INNER DOMAIN (1ST ORDER INTERPOLATION) For a prescribed node N2(n) of ;2 to be matched or paired with an element of ;1;c , out of E elements, the interpolation algorithm can be written as follows in pseudo-code form. (ID-0) Initialization: set e = 1 and E h = 0, where e is the index of an element of ;1;c and E h is the number of potential host elements for the current

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Figure 4. Pairing an interior node of ;2 with an element/cell of ;1;c (orthogonal projection).

Figure 5. A uid node without an associate in a 2D problem- node in a region of high curvature of the uid-structure interface -.

Figure 6. Pairing a boundary node of ;2 with an element/cell of ;1;c , i2 < 0.

node N2(n) . (ID-1) Project N2(n) on ;(1e;)c according to Fig. 4, and calculate

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9

a) the coordinates of q in the element local coordinate system, ;;;! b) the projection distance d(n) = jjN2(n) q jj, Fig. 4, c) the area coordinates (1 ; 2 ; 3 ) of q on ;(1e;)c . (ID-2) Is the node-cell pairing successful ? If 0:0 1 ; 2; 3 1:0 then mark element ;(1e;)c as a potential host element and increment E h . (ID-3) If e < E then increment e and goto (ID-1), i.e. check next target element. If e = E , i.e. all elements of ;1;c have been tested, and a) E h = 0 then switch to the extrapolation scheme, i.e. goto (B-0), b) E h = 1 then the search is completed and the host element is identi ed, h i.e. node N2(n) and ;(1e;1c) are paired, c) E h > 1 then the best candidate for the node-cell pairing is element No. ehi (1 i E h ) such that d(n) is minimum.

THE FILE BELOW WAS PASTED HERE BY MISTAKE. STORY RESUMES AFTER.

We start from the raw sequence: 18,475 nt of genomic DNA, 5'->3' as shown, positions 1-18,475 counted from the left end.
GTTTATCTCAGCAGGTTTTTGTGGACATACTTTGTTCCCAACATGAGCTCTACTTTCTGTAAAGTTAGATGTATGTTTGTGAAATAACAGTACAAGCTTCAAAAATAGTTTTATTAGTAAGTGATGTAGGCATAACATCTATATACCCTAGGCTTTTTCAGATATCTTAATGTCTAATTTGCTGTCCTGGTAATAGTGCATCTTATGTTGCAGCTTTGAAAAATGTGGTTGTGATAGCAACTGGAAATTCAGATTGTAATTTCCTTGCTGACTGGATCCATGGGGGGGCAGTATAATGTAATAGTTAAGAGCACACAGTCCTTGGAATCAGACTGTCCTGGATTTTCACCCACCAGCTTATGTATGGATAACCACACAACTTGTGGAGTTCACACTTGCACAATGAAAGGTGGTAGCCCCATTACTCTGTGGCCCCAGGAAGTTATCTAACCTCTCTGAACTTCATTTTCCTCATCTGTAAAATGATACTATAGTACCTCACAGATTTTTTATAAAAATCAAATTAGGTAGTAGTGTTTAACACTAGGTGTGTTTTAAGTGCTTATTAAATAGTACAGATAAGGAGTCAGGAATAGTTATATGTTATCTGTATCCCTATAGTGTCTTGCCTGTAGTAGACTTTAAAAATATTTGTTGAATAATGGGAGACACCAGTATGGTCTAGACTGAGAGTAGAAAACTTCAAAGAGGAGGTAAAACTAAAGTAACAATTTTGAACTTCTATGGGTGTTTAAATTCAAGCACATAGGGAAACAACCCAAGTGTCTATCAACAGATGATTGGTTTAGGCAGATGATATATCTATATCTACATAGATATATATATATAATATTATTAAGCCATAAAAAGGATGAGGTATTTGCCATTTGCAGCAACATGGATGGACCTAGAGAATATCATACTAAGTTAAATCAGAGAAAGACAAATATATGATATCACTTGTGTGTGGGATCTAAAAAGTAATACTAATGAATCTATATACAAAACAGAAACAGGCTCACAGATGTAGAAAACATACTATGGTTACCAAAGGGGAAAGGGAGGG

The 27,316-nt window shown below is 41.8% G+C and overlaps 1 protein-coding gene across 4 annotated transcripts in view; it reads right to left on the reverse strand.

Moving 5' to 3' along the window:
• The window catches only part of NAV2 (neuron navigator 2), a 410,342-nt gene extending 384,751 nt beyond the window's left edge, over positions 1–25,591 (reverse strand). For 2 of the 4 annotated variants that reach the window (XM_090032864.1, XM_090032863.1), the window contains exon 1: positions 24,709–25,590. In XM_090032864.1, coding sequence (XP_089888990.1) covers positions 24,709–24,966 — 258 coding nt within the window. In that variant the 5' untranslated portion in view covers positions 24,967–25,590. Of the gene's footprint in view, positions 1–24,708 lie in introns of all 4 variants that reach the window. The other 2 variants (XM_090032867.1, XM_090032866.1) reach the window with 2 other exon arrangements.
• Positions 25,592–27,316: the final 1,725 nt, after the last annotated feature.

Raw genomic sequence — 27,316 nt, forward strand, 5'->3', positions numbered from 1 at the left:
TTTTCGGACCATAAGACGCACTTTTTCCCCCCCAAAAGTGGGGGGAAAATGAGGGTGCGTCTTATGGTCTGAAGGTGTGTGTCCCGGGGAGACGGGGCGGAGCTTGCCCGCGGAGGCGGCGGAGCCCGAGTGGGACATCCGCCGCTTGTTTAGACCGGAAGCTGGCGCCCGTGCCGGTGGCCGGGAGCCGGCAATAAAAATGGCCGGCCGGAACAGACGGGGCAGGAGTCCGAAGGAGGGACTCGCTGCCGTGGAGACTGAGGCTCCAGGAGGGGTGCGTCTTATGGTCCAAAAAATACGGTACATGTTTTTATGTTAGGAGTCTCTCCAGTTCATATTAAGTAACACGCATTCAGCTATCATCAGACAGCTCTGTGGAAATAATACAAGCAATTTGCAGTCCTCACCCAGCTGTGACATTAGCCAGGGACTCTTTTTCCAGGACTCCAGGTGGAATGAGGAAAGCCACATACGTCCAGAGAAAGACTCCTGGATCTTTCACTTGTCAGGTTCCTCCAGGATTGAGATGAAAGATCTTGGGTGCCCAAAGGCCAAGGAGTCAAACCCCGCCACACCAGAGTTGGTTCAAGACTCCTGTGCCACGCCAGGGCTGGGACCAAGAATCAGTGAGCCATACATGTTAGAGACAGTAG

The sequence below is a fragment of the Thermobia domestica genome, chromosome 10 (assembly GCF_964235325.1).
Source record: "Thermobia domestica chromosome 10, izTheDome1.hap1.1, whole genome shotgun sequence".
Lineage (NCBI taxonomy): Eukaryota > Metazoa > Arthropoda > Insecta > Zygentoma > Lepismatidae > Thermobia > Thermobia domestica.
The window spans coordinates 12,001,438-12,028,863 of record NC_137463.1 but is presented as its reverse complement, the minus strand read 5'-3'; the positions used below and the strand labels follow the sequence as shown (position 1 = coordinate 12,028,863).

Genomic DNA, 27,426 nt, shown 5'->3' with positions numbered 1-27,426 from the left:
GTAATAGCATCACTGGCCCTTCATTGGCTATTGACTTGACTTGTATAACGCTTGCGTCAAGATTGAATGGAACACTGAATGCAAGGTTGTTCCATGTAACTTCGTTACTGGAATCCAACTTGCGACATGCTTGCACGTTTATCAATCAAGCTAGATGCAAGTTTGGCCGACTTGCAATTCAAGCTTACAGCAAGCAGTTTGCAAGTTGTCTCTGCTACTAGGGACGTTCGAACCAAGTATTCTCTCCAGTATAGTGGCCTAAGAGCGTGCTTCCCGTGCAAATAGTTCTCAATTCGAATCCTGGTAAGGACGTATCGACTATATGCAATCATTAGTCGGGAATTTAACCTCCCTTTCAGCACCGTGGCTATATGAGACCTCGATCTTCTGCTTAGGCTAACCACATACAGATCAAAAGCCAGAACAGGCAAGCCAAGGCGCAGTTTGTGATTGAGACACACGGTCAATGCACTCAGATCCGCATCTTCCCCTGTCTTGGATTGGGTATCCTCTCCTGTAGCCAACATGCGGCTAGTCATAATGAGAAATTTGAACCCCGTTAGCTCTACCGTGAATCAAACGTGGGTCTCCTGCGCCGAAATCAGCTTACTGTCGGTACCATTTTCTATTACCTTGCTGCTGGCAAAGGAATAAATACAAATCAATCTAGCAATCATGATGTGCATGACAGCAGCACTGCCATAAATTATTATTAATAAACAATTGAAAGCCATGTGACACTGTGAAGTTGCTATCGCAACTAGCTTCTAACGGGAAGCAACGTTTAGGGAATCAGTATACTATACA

BOUNDARIES (0TH ORDER EXTRAPOLATION) Under the condition that the node-cell pairing using the interpolation algorithm fails, the algorithm below is used.

(B-0) Initialization: set e = 1 and E h = 0. (B-1) Project N n on ; e;c according to Fig. 6. (B-2) Determine the area coordinates ( ; ; ) of q. (B-3) Check the following two criterion with (i ; i ; i ) = (1; 2; 3) and (2; 3; 1) ( ) 2

( ) 1

1

2

3

1

2

3

and (3; 1; 2): criteria 1: q is within region A1 (note that i2 < 0), criteria 2: q is within region A2 (note that i1 < 0 and i3 < 0). If criteria 1 (resp. 2) is ful lled then mark element ;(1e;)c as a potential host element, increment E h and evaluate the parameter = i2 (resp. = Min(i1 ; i3 )). (B-4) If e < E then increment e and goto (B-1), i.e. check next target element. If e = E and h a) E h = 1 then node N2(n) and ;(1e;1c) are paired, b) E h > 1 then the best candidate for the node-cell pairing is element No. ehi (1 i E h ) such that j j is minimum. For each pair of node N2(n) and identi ed host element ;(1e;)c, the nodal values are calculated as follows, X (n) = X (q ) = X1 1 + X2 2 + X3 3 (1) (e) where (X1 ; X2 ; X3 ) are the nodal values of ;1;c and (1 ; 2 ; 3 ) are the area coordinates of the orthogonal projection q of N2(n) on ;(1e;)c .